Any discussion about the Colorado Rockies seemingly begins and ends with Coors Field, where the mile-high altitude for years has made it easily the game's most hitter-friendly environment. But in 2006, Coors wasn't Coors anymore, settling closer to the league norms for much of the season, and now we have to look at the Rockies in a whole different light.
A quick look at the final Park Factor numbers shows Coors finished second in the majors in runs scored (1.149) and 10th in home runs (1.167), though things weren't quite so friendly to hitters for much of the summer. Only a September that saw the Rockies and their opponents combine to average 16.8 runs and 3.1 home runs at Coors, compared to 11.5 and 2.0 on the road, vaulted Coors that high in either ranking. Up until that point, Coors was considered an above-average hitters' ballpark, though no more hitter-friendly than, say, Chicago's Wrigley Field, Arizona's Chase Field or Toronto's Rogers Centre.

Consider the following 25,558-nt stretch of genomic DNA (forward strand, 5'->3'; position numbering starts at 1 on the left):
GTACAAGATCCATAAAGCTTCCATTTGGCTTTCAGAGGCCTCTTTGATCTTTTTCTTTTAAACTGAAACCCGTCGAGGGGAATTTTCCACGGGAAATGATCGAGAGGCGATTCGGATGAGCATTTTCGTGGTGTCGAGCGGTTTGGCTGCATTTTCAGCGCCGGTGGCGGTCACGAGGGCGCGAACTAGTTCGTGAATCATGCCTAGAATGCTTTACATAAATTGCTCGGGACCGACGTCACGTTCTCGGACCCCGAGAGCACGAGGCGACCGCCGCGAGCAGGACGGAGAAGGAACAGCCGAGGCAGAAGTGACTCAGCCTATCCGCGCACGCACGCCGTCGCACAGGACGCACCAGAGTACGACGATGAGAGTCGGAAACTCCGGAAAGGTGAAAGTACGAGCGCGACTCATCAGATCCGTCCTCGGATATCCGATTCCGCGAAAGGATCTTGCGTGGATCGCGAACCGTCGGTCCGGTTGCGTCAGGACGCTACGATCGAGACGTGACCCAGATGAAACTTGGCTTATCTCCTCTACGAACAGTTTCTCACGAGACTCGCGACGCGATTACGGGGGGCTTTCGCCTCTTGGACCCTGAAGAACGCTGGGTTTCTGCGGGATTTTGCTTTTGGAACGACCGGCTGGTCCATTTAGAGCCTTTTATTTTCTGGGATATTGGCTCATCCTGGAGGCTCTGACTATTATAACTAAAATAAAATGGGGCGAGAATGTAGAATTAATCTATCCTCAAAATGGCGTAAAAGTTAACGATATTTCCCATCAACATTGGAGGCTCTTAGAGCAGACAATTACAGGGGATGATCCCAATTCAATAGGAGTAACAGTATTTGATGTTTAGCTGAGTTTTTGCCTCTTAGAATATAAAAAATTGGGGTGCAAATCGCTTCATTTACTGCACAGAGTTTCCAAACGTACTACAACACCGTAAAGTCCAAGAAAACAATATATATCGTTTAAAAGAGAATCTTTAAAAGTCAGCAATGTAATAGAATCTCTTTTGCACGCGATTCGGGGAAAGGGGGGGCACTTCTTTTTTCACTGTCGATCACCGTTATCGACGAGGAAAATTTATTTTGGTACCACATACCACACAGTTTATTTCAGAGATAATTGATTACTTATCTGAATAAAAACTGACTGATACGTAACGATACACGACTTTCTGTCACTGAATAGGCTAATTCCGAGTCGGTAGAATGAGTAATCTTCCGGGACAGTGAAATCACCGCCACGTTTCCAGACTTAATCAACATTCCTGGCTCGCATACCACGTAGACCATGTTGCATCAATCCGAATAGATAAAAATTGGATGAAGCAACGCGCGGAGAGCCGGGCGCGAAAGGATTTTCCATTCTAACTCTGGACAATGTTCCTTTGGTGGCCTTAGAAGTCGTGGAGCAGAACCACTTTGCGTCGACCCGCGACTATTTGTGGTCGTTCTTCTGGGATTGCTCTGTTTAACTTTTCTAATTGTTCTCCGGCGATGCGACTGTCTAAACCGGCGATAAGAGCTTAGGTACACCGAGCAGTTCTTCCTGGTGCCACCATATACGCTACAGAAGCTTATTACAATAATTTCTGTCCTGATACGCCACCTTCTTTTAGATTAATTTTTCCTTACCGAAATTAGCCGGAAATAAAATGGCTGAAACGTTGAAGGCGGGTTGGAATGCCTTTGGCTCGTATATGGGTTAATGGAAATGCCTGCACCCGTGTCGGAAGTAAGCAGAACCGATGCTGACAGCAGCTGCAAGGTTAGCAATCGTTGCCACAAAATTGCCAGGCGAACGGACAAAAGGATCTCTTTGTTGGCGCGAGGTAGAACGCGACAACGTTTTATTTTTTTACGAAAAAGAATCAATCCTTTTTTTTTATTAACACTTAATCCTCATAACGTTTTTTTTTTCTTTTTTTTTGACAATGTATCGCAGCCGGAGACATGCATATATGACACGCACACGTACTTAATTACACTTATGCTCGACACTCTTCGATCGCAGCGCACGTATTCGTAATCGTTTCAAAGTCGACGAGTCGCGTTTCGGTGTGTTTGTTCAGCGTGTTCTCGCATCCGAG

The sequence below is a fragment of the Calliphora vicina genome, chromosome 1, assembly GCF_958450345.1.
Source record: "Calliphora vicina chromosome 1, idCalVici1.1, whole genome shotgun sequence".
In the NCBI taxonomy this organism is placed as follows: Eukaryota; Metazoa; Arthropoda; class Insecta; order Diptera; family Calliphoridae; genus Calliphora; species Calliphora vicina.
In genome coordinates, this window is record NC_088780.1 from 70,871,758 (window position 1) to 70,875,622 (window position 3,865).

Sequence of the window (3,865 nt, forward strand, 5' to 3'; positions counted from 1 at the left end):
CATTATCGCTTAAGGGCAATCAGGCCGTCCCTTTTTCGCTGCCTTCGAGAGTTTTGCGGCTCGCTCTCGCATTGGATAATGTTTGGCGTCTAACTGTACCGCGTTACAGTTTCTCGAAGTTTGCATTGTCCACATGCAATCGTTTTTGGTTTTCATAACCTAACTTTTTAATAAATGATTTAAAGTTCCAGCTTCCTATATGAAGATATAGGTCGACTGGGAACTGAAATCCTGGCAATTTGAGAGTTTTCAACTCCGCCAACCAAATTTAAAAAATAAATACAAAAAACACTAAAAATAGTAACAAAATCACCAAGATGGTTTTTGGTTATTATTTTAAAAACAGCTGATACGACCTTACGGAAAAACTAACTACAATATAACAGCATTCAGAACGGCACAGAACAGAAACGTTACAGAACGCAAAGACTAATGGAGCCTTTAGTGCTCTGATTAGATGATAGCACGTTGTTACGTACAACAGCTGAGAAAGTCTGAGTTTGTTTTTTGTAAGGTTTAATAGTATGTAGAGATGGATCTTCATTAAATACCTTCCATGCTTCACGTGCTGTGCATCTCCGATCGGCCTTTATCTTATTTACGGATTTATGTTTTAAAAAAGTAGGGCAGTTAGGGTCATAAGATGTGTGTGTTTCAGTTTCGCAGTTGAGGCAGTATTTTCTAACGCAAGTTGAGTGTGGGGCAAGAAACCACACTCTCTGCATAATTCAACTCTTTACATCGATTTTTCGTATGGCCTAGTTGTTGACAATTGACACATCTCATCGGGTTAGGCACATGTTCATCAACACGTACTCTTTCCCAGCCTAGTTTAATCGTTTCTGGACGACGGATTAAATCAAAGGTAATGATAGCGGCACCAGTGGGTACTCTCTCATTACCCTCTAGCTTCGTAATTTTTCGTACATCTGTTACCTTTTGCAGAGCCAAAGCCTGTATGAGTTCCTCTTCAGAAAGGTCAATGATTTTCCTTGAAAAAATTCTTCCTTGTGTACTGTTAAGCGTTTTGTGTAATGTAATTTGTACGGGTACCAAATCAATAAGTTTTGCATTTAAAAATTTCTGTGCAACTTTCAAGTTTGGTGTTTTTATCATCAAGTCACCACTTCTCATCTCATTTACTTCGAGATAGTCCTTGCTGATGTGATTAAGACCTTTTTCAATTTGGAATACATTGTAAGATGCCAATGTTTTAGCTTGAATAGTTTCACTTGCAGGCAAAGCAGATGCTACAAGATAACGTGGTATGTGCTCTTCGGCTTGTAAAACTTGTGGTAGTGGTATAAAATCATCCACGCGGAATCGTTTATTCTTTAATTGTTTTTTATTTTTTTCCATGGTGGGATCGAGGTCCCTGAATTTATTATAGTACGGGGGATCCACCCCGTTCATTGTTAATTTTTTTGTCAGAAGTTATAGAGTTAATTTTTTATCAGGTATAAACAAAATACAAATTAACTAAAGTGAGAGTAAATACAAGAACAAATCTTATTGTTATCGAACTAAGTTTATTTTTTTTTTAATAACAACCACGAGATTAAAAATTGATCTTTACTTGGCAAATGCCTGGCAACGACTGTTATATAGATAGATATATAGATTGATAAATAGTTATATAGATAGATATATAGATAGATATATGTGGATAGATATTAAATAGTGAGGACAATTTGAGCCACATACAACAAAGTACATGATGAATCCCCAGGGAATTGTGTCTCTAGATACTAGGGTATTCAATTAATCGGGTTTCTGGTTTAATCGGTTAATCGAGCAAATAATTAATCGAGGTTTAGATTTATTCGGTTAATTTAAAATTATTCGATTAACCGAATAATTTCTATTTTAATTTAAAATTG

As a result, it's time to discard the old fantasy slogan "never draft a Rockies pitcher." Three Rockies starters finished with ERAs of less than 4.25 while qualifying for the league title; by comparison, the team only had three total do that in its first 13 years of existence. Plus, closer Brian Fuentes managed a second straight 30-save, sub-3.50 ERA campaign, marking the first time that has happened in franchise history. Jeff Francis, now 26 and coming off back-to-back years of at least 13 wins, the second time that has happened in franchise history, seems primed to lead the way with a surprising season for a Rockie, and Aaron Cook and Rodrigo Lopez each should have some matchup value. Plus, top prospect Jason Hirsh, acquired in the winter trade of 2006 team ERA champion Jason Jennings, offers some promise of a future right-handed ace to pair with Francis.